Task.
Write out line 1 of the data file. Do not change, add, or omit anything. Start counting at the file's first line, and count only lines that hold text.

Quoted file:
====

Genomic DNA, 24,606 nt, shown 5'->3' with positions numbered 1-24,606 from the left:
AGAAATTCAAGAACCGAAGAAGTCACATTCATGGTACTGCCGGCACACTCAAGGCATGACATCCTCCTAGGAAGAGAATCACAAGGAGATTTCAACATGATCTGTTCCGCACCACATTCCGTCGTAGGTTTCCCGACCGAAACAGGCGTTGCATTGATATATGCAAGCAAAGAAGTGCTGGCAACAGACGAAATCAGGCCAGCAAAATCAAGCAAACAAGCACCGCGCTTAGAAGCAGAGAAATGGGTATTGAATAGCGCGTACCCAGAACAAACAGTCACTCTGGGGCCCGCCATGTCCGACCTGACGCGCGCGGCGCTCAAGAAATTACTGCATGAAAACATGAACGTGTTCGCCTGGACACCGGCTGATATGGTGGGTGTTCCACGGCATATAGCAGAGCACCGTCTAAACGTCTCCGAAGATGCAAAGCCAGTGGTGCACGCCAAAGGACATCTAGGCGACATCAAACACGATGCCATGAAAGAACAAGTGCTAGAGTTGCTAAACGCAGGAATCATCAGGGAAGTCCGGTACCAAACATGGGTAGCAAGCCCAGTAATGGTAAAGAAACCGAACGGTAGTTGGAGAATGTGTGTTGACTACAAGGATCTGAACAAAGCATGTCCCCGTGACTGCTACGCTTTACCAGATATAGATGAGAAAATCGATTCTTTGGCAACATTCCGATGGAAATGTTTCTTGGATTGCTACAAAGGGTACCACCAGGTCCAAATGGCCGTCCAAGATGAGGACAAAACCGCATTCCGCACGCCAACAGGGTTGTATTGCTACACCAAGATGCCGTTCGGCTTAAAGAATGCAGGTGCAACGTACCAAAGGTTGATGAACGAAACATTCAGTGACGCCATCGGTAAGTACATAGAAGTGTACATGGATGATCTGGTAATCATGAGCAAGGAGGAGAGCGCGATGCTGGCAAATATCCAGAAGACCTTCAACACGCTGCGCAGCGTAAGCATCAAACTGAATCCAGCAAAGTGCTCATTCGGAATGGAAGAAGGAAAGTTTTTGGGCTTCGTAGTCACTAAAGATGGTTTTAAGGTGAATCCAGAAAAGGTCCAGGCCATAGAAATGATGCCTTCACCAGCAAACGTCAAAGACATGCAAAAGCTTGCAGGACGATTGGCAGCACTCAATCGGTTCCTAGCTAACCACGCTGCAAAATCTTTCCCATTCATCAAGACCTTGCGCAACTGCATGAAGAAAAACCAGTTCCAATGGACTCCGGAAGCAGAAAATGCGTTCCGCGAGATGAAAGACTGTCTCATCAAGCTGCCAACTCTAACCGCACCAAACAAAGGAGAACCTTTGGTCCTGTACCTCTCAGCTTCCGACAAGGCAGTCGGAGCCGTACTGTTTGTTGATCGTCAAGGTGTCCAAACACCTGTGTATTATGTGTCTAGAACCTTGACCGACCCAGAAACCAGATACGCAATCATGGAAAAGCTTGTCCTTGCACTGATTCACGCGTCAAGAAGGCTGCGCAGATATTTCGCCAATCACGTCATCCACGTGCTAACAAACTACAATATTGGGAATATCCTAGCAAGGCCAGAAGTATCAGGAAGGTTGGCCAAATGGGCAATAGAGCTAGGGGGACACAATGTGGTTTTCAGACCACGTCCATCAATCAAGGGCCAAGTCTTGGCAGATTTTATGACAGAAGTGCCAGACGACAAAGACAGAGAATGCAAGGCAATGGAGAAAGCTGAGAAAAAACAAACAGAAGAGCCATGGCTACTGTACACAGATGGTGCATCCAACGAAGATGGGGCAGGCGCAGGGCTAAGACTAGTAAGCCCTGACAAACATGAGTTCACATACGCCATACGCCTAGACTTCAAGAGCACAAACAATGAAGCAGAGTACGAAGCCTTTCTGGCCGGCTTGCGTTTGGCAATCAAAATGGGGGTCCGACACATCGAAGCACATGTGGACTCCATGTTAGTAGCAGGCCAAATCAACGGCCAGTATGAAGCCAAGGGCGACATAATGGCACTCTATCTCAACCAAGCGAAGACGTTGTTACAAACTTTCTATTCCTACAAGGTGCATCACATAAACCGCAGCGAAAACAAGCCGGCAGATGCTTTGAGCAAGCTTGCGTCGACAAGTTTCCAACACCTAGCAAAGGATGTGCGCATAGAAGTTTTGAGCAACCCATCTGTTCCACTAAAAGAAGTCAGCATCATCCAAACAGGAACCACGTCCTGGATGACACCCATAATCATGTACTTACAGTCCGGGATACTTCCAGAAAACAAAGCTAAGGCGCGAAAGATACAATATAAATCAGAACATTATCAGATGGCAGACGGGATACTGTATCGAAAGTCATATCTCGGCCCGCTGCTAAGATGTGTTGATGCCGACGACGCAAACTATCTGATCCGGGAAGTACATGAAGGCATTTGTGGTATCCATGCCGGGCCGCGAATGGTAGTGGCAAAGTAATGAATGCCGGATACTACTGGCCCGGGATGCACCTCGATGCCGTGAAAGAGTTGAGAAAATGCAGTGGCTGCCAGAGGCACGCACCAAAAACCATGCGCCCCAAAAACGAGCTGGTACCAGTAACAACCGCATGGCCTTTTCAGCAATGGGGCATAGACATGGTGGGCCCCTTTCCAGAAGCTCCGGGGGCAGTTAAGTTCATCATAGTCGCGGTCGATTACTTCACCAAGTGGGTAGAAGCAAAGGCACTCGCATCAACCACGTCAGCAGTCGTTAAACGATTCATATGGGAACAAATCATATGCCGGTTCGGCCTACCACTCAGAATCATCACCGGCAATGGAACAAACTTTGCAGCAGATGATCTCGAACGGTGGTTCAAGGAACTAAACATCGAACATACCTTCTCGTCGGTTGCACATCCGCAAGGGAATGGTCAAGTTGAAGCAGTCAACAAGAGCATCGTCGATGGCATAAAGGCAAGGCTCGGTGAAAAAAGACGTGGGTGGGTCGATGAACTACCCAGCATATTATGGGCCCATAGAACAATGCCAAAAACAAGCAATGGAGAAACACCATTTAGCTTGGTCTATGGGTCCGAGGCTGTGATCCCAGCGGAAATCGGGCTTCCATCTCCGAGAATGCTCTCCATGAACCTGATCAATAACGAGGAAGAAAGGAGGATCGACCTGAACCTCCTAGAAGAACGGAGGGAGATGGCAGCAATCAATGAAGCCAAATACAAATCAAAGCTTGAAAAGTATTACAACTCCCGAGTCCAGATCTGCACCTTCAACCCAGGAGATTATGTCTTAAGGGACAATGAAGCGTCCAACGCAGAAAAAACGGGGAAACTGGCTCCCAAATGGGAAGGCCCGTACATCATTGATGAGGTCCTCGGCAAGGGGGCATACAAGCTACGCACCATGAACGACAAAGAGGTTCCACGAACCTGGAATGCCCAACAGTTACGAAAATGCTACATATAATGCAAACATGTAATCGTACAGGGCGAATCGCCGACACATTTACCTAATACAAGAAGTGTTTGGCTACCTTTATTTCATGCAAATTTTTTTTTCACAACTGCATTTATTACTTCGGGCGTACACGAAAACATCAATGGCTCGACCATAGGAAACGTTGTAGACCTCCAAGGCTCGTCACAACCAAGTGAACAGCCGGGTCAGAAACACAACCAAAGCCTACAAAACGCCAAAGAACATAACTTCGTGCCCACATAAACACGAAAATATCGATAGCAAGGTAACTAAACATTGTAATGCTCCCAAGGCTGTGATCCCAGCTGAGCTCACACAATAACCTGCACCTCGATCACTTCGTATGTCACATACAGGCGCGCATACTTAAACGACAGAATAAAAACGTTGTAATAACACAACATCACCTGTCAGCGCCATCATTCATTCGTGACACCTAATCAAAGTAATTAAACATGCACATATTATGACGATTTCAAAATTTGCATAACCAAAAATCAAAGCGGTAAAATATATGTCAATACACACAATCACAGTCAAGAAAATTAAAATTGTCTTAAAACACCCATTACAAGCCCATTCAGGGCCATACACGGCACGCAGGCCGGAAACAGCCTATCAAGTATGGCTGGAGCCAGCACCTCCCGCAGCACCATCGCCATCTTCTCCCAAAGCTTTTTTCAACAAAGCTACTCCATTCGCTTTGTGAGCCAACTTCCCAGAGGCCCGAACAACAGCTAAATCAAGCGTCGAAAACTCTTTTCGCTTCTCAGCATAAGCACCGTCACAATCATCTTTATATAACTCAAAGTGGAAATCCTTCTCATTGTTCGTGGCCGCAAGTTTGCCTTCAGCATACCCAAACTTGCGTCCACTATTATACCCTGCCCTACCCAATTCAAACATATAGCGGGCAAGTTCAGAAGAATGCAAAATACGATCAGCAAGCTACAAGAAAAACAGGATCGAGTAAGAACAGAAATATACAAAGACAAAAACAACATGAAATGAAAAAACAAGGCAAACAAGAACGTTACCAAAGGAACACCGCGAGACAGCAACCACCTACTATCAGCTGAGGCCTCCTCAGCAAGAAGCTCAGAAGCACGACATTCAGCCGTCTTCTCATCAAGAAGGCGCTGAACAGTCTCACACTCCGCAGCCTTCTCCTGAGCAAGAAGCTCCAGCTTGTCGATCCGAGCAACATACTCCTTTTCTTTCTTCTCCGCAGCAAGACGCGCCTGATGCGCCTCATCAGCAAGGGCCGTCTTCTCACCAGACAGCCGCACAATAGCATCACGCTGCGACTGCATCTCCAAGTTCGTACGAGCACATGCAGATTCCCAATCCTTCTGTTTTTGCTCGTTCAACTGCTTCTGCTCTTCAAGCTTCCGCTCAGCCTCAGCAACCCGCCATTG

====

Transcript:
Genomic DNA, 24,606 nt, shown 5'->3' with positions numbered 1-24,606 from the left: